I received a call from the body shop that the Chargespeed kit was painted and ready for pickup. I trick my girlfriend into going with me and steal my dad's truck to load the pieces into the bed. On my return trip, I make a pit stop to pickup a set of Cusco engine and transmission mounts. The mounts would play an important part in keeping the engine from jumping around in its bay. A close-up of both factory and aftermarket mounts reveals just how weak the original mounts were. After receiving a tongue lashing by my mom on why I didn't pay more attention in Japanese class when asking her to translate the instruction manual, I spend the next few hours lifting the engine and replacing the stock mounts with the new Cusco pieces.
Day 08: Sunday Nov. 9
It's coming down to the wire, as I have a dyno session scheduled for the following day. I yank my FP Green turbo out of the car to find the inlet and exhaust housing covered in oil. This was not something I was hoping to see, one day before my test and tune session. A quick analysis of the situation offered three possible explanations: The first was a bad oil return line, the second was too much oil feeding into the turbo, and the third put the turbo on its last leg. Luckily, I had planned to replace the Green beforehand, and test the new Tomei M7760 turbo (a detailed review of which, to come in a future issue of 2NR), which I bolted into place on a wrapped Tomei 4-2-1 equal length header. One word of advice: wear gloves and shitty clothes before you even decide to touch fiberglass header wrap!
Day 09: Monday Nov. 10
I fired up the STI for the first time in over a week and immediately noticed how much NVH (noise, vibration, and harshness) was produced using the Cusco mounts. The car was dropped off at the dyno facility to dial in the HKS V-Pro and new Tomei turbo and header, and after a full day of tuning, was brought back to my parents' house to bolt on the new Chargespeed body kit. Notice the width difference between the factory front fender and 20mm wider Chargespeed unit. The large sized fender will come into play when the STI sports a wider set of wheels and tires.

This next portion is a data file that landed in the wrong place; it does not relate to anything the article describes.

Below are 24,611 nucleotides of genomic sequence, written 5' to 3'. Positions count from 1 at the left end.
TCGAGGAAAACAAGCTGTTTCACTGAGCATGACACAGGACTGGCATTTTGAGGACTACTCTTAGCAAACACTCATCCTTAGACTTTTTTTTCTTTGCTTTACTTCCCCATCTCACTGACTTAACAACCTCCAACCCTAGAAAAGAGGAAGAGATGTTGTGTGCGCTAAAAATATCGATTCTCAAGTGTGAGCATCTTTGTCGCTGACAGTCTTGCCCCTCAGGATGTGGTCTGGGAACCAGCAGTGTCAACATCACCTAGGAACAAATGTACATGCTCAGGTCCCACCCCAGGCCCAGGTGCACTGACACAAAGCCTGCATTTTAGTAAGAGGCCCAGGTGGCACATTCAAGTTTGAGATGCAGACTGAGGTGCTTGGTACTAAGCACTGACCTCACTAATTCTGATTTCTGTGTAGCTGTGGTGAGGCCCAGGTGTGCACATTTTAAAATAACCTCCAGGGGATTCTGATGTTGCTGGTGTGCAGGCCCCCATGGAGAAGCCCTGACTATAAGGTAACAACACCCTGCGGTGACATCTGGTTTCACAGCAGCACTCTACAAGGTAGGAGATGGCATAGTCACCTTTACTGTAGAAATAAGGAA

Day 10: Shootout!
With some simple hand tools and blood-red eyes from lack of sleep, the STI was aligned to the best of my knowledge, before setting off at 4 am and driving a brisk 155 miles to Buttonwillow, and just barely making the morning's drivers' meeting. With so many changes that had taken place on the car since our shakedown sessions, I wasn't sure what to expect. One thing was for sure; Andy was going to have one hell of a time getting used to this new track monster! While preparing for the morning's first session, I was still in chaos mode as I scrambled to mount the necessary fifth-point harness and some finishing touches, causing Andy to miss a large portion of practice. After the guys from TEIN aiding in setting up the newly revised suspension, Andy hopped into the car to gather some seat time. Watching the car come out of the "Club Corner" turn and enter "Bus Stop", my ass cheeks puckered up ever so tightly as the car began wagging its tail like a rabid dog. Exiting, the car was literally sliding into "Truck Stop" as Andy manhandled it back to the start/finish line.